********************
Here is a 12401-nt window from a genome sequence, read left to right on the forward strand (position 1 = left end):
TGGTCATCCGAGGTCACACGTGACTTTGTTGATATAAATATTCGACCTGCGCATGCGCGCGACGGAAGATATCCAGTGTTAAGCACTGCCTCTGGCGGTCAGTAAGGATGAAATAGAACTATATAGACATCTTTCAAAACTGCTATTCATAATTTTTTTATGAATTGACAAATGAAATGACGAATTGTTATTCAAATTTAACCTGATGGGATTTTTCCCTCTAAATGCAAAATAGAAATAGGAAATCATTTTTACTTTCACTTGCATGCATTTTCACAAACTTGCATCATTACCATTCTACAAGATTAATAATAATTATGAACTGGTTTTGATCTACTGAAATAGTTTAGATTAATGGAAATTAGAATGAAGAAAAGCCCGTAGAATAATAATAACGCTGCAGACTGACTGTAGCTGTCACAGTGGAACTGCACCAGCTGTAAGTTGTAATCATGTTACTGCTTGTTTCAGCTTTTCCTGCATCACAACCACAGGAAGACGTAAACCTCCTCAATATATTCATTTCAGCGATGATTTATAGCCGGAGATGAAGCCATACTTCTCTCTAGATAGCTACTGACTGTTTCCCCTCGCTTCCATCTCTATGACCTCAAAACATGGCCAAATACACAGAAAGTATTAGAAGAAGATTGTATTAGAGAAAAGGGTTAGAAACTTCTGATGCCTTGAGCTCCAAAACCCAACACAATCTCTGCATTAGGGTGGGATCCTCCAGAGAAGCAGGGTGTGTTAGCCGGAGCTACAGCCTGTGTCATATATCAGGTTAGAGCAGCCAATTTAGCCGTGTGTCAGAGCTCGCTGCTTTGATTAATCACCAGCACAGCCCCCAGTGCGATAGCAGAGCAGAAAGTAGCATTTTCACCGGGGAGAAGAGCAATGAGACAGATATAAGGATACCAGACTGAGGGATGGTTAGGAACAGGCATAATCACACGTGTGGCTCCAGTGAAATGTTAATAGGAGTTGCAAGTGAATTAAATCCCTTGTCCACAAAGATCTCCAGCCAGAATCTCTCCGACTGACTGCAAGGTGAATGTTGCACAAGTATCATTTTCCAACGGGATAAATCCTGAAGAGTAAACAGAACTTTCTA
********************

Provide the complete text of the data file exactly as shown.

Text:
Here is a 12401-nt window from a genome sequence, read left to right on the forward strand (position 1 = left end):
TGGTCATCCGAGGTCACACGTGACTTTGTTGATATAAATATTCGACCTGCGCATGCGCGCGACGGAAGATATCCAGTGTTAAGCACTGCCTCTGGCGGTCAGTAAGGATGAAATAGAACTATATAGACATCTTTCAAAACTGCTATTCATAATTTTTTTATGAATTGACAAATGAAATGACGAATTGTTATTCAAATTTAACCTGATGGGATTTTTCCCTCTAAATGCAAAATAGAAATAGGAAATCATTTTTACTTTCACTTGCATGCATTTTCACAAACTTGCATCATTACCATTCTACAAGATTAATAATAATTATGAACTGGTTTTGATCTACTGAAATAGTTTAGATTAATGGAAATTAGAATGAAGAAAAGCCCGTAGAATAATAATAACGCTGCAGACTGACTGTAGCTGTCACAGTGGAACTGCACCAGCTGTAAGTTGTAATCATGTTACTGCTTGTTTCAGCTTTTCCTGCATCACAACCACAGGAAGACGTAAACCTCCTCAATATATTCATTTCAGCGATGATTTATAGCCGGAGATGAAGCCATACTTCTCTCTAGATAGCTACTGACTGTTTCCCCTCGCTTCCATCTCTATGACCTCAAAACATGGCCAAATACACAGAAAGTATTAGAAGAAGATTGTATTAGAGAAAAGGGTTAGAAACTTCTGATGCCTTGAGCTCCAAAACCCAACACAATCTCTGCATTAGGGTGGGATCCTCCAGAGAAGCAGGGTGTGTTAGCCGGAGCTACAGCCTGTGTCATATATCAGGTTAGAGCAGCCAATTTAGCCGTGTGTCAGAGCTCGCTGCTTTGATTAATCACCAGCACAGCCCCCAGTGCGATAGCAGAGCAGAAAGTAGCATTTTCACCGGGGAGAAGAGCAATGAGACAGATATAAGGATACCAGACTGAGGGATGGTTAGGAACAGGCATAATCACACGTGTGGCTCCAGTGAAATGTTAATAGGAGTTGCAAGTGAATTAAATCCCTTGTCCACAAAGATCTCCAGCCAGAATCTCTCCGACTGACTGCAAGGTGAATGTTGCACAAGTATCATTTTCCAACGGGATAAATCCTGAAGAGTAAACAGAACTTTCTA